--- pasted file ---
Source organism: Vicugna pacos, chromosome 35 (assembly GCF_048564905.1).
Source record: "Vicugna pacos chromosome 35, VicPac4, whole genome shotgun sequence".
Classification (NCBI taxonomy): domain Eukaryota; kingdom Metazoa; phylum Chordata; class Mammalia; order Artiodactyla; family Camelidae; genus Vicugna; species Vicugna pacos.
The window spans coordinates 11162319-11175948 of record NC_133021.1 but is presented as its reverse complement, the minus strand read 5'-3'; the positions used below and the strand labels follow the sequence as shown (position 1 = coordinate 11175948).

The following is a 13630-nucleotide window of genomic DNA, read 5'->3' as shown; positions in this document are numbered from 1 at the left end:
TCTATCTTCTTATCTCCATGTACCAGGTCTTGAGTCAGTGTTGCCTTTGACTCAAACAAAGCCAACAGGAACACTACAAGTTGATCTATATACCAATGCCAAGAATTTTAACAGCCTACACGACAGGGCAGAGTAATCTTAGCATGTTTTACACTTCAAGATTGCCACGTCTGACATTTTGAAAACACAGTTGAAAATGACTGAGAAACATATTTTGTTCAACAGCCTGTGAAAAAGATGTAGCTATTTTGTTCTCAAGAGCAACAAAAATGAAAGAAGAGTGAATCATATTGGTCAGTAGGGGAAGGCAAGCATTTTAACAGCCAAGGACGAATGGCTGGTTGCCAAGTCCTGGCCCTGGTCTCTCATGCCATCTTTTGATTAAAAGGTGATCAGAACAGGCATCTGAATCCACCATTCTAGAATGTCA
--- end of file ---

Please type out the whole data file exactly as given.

Source organism: Vicugna pacos, chromosome 35 (assembly GCF_048564905.1).
Source record: "Vicugna pacos chromosome 35, VicPac4, whole genome shotgun sequence".
Classification (NCBI taxonomy): domain Eukaryota; kingdom Metazoa; phylum Chordata; class Mammalia; order Artiodactyla; family Camelidae; genus Vicugna; species Vicugna pacos.
The window spans coordinates 11162319-11175948 of record NC_133021.1 but is presented as its reverse complement, the minus strand read 5'-3'; the positions used below and the strand labels follow the sequence as shown (position 1 = coordinate 11175948).

The following is a 13630-nucleotide window of genomic DNA, read 5'->3' as shown; positions in this document are numbered from 1 at the left end:
TCTATCTTCTTATCTCCATGTACCAGGTCTTGAGTCAGTGTTGCCTTTGACTCAAACAAAGCCAACAGGAACACTACAAGTTGATCTATATACCAATGCCAAGAATTTTAACAGCCTACACGACAGGGCAGAGTAATCTTAGCATGTTTTACACTTCAAGATTGCCACGTCTGACATTTTGAAAACACAGTTGAAAATGACTGAGAAACATATTTTGTTCAACAGCCTGTGAAAAAGATGTAGCTATTTTGTTCTCAAGAGCAACAAAAATGAAAGAAGAGTGAATCATATTGGTCAGTAGGGGAAGGCAAGCATTTTAACAGCCAAGGACGAATGGCTGGTTGCCAAGTCCTGGCCCTGGTCTCTCATGCCATCTTTTGATTAAAAGGTGATCAGAACAGGCATCTGAATCCACCATTCTAGAATGTCA